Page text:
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My previous illnesses are negligible. In June 1990 I was 28 years old. I found a pea sized lump in my right testis. There was almost immediate denial/shock – an ‘it will go away’ attitude. Every day became a compulsive routine – knowing it was growing – no pain – living with this thing. Apart from the size I did not let it affect my day – I had successfully blocked it out of my system. The weight of the mass meant that it started to affect my walking pattern. I was frightened of facing this thing especially as many of my parents friends who were diagnosed with cancer had gone into hospital for an operation only to have died very quickly afterwards as the cancer had spread post operation. I also in some strange way believed that when the time was absolute I would get it sorted. That time came in May 1992 – some 23 months later. I had completed a 26 mile sponsored walk and suffered massive back pain. I did not relate this pain to the swelling lump. After a further four weeks of unbearable pain my flat mates rushed me in to Kings College Hospital A&E at 1.30am. I had been crying in pain and nothing would take it away.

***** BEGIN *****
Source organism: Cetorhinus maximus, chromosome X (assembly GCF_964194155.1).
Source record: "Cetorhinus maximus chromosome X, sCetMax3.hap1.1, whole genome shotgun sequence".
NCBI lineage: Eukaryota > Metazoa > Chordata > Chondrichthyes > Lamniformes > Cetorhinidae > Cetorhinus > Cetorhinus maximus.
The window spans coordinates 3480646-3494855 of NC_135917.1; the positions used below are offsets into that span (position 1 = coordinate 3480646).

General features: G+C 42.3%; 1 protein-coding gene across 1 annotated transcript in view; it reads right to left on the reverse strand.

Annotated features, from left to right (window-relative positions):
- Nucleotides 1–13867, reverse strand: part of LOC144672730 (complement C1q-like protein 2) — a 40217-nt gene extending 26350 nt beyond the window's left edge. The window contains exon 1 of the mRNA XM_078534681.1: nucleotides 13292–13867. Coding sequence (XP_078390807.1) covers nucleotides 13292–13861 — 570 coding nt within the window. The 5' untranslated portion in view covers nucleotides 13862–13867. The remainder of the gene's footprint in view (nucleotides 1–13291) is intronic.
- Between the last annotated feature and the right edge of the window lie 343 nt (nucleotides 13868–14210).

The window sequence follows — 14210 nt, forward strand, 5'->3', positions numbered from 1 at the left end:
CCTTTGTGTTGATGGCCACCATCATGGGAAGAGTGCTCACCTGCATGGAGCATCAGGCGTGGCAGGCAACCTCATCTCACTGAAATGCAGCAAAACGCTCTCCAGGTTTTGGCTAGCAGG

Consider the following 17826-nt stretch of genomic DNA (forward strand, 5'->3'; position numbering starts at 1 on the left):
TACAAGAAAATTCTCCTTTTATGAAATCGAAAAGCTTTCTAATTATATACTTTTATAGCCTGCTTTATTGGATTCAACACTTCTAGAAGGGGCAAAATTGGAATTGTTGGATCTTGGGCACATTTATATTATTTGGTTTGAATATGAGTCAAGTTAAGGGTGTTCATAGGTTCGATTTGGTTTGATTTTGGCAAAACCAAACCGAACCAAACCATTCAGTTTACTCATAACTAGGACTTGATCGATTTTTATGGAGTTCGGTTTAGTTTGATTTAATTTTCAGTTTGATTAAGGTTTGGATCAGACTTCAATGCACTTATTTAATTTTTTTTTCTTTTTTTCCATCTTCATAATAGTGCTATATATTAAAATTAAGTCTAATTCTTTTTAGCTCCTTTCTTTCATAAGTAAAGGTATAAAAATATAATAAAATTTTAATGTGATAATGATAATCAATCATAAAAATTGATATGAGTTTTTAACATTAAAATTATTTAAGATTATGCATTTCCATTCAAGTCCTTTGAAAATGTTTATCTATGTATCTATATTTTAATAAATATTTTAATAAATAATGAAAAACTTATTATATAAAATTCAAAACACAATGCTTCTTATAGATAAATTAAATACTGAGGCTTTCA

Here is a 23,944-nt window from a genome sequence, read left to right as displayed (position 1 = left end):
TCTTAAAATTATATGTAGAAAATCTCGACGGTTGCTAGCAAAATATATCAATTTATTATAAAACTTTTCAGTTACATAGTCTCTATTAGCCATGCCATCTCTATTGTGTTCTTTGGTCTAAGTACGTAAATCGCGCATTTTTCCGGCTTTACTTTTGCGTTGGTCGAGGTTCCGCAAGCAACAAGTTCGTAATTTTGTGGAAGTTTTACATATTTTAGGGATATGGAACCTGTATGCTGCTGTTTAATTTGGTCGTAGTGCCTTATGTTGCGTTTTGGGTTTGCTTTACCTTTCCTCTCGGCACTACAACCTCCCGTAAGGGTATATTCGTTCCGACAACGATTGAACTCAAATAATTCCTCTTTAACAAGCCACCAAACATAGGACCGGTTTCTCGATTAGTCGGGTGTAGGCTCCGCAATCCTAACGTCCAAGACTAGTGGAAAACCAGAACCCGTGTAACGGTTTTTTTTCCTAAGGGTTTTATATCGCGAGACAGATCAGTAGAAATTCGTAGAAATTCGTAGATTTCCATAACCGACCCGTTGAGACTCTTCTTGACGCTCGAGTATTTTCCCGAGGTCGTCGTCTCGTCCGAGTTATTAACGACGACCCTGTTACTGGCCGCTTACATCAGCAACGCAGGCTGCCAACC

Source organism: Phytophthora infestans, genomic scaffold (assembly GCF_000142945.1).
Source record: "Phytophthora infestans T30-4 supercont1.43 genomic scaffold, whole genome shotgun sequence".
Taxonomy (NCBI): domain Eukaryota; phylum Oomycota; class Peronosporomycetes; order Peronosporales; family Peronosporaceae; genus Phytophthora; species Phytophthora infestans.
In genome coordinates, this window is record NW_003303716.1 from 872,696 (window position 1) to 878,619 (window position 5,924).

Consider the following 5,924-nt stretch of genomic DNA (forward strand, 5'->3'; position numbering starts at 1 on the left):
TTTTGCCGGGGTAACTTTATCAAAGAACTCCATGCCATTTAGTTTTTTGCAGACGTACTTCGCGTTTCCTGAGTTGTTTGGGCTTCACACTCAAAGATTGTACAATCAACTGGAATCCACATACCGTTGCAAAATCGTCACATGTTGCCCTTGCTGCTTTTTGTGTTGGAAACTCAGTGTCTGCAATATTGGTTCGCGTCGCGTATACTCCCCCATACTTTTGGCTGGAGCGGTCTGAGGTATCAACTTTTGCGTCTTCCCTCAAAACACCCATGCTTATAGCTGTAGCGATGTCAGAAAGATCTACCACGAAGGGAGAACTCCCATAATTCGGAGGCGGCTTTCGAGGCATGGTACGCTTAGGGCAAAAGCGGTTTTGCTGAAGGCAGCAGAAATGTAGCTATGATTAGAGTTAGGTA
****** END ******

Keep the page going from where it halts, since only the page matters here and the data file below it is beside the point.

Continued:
When I presented to the duty registrar with lower back pain he asked if anything else was wrong. I owned up at this stage and showed him my swollen testis. By this time it was about 4 ½ inches long by 2 ½ inches wide and very heavy. His first observation was that it could not be anything sinister – he gave me more Three days later I went to my own GP. On seeing the problem he alerted his team and one by one they came to ‘have a look at me’. It was really from this moment that I realised my body no longer belonged to me – I was medical evidence. The GP to his credit got me into Guys Hospital the next day for Ultrasound, which showed that it was a non discernable mass with no testis visible. I was operated on two days later.